In the backrooms of Philippine politics and power, deals are hammered based on this simplicity: "how do i benefit?" Certainly, that is not a bad thing per se. After all, in one way or another, it all boils down to "how does it benefit me". Altruism is too much to hope for. Yet in the more successful parts of the world--- Hong Kong, Japan, Canada Australia, USA etc., every individual worked hard to achieve economic prosperity and the best of this is symbolized by the "American Dream". In Singapore on one hand, the collective good of the country is first and foremost and everyone worked for their country and so they put up with Laws like no bubble gum and limit their personal freedom. My point is this: some where down the line those of us in positions of power--- in business, in church, in government we have to balance our personal need with what benefits the common good. we have that greater responsibility. And we have the responsibility to ensure that people get equal opportunity to achieve excellence in their chosen field in the Philippines.

as a people, we have to start talking about things like how our school kids will perform academically in 10 years. will they have mediocre performance? will they think for themselves? how do we correct this? does this mean building computer labs that actually teach computing? how to program, how to think both in the abstract sense and creatively as well? or merely how to plug a machine, power on and type in M$ Word? Thats an example.

We hear of course things like how tough it is to face the Supreme Court for example. Or how Medical students have a tough time facing their oral examinations, for instance. Why can't we impose the same high standard with our elected officials and our own private convictions?

How do we change our country? We of-the-starbucks-figaro-coffee-shop-greebelt-going-crowd, start cleaning up our act. Follow the rule of law, be good citizens and avoid using influence to get our way, and avoid subscribing to our culture of righteousness and who we know. In the next election, we stop being so high and mighty and demand a higher quality of leader. If the known candidate doesn't cut the muster, try to find in your community someone better and get him to run for public office and support him. If Arroyo calls for a referendum on Charter Change, vote your heart out--- yes, no or abstain. If Arroyo's will works--- then vote well for your Member of Parliament. Ask for a higher quality of leader. If Arroyo's will fails, ask for a higher quality from your member of Congress. And support someone you think will be better. if the law is broken, then fix the lawmaker.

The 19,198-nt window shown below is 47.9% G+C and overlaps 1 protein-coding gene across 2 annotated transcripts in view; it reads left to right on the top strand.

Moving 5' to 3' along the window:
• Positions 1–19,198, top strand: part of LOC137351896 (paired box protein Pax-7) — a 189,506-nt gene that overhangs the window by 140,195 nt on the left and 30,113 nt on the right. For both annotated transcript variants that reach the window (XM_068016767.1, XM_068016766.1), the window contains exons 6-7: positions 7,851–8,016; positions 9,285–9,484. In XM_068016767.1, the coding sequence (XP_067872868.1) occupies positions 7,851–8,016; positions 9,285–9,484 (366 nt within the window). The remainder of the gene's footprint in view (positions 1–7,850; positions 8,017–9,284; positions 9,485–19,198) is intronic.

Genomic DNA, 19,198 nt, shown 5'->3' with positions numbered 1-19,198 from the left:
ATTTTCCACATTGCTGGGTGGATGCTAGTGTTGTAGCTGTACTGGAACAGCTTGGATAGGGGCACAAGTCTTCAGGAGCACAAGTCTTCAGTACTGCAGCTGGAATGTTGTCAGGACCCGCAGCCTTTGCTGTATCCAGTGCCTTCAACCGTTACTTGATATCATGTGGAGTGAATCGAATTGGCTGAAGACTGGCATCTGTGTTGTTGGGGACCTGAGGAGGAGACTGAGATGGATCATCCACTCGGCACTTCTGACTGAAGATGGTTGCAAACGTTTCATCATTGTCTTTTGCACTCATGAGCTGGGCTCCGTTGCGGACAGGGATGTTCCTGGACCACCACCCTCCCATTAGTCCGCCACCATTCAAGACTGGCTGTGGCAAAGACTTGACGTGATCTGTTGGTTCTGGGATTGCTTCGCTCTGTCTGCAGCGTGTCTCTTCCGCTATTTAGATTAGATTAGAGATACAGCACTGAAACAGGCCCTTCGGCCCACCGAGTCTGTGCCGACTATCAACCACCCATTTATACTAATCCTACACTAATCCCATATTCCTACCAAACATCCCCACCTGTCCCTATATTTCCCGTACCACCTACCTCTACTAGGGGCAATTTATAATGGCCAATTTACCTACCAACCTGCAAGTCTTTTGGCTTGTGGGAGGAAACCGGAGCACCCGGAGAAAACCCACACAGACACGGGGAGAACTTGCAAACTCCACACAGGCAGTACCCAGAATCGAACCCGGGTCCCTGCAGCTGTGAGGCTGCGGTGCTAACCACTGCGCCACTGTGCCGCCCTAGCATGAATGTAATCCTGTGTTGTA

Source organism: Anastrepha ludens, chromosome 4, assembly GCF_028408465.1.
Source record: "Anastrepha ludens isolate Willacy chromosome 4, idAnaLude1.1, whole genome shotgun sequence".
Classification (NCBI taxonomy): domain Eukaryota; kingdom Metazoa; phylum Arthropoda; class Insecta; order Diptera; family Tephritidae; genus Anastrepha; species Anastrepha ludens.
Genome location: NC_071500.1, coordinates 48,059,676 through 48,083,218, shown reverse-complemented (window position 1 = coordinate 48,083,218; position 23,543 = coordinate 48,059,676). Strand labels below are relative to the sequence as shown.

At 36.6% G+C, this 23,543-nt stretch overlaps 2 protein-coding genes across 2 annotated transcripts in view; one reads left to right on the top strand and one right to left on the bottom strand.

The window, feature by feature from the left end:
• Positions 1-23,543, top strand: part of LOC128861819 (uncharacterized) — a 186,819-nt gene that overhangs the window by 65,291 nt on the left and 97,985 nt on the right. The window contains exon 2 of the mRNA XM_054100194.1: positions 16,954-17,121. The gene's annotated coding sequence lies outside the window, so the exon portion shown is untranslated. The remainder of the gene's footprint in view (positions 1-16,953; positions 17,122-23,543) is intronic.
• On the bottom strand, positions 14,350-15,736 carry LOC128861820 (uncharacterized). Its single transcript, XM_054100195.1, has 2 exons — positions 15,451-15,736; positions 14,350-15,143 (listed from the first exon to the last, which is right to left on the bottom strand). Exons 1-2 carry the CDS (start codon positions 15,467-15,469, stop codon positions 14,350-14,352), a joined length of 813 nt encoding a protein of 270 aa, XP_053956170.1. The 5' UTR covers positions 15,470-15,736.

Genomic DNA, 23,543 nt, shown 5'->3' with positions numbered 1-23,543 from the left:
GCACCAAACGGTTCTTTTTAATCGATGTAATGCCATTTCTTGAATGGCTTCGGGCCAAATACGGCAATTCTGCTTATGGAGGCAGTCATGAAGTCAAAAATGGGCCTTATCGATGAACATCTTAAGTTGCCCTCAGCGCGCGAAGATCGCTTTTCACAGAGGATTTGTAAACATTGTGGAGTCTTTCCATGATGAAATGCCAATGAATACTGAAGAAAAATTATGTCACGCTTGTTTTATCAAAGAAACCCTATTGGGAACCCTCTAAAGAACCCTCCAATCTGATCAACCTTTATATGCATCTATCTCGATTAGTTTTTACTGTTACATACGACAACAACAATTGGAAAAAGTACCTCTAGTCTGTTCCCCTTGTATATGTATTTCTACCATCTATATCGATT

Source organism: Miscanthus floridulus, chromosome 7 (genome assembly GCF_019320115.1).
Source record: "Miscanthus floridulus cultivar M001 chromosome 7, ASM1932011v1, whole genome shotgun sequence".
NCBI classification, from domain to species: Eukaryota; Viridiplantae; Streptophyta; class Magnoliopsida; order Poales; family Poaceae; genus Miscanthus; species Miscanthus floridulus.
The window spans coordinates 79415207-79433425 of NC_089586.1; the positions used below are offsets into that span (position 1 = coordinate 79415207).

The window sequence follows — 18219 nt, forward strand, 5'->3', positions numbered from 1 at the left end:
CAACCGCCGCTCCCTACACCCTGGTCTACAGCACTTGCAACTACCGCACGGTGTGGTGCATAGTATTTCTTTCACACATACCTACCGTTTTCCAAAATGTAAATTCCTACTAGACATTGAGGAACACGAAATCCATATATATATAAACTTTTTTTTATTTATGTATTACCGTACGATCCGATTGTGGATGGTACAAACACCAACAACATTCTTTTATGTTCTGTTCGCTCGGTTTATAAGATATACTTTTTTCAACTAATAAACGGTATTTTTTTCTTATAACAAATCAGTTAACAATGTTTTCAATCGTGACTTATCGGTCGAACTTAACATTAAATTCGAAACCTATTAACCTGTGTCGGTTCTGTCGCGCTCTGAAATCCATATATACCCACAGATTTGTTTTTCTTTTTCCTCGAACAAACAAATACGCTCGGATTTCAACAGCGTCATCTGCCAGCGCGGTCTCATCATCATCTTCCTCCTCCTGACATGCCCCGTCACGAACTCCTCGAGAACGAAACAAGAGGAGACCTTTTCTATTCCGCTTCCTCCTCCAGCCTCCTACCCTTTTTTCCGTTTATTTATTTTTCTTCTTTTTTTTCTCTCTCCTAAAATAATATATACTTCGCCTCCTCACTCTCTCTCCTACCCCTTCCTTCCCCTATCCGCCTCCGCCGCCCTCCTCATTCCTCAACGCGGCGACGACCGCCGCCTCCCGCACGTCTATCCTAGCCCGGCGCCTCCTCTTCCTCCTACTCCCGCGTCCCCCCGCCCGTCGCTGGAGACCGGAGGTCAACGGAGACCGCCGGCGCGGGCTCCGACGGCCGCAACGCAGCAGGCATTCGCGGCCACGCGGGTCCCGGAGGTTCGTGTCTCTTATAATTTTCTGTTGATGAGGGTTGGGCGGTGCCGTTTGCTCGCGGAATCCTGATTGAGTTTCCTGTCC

At the end of the day, we ask why this country isn't going anywhere. We need not look beyond the mirror each morning. To break the stalemate, to break the status quo--- we first need to break ourselves, rebuild us, follow the law and during the next election, demand then, a higher quality of leader!


the jester-in-exile said...

fighting apathy, especially in this country, is an uphill battle.

however, i don't believe it's a losing one.

you are right all the way, we have to begin with ourselves -- that "12 little things" book has more depth to it than many people realize.

cocoy said...


pinoy said...

begin with ourselves. then pay it forward. pay it forward with a symbol to inspire our people.

cocoy said...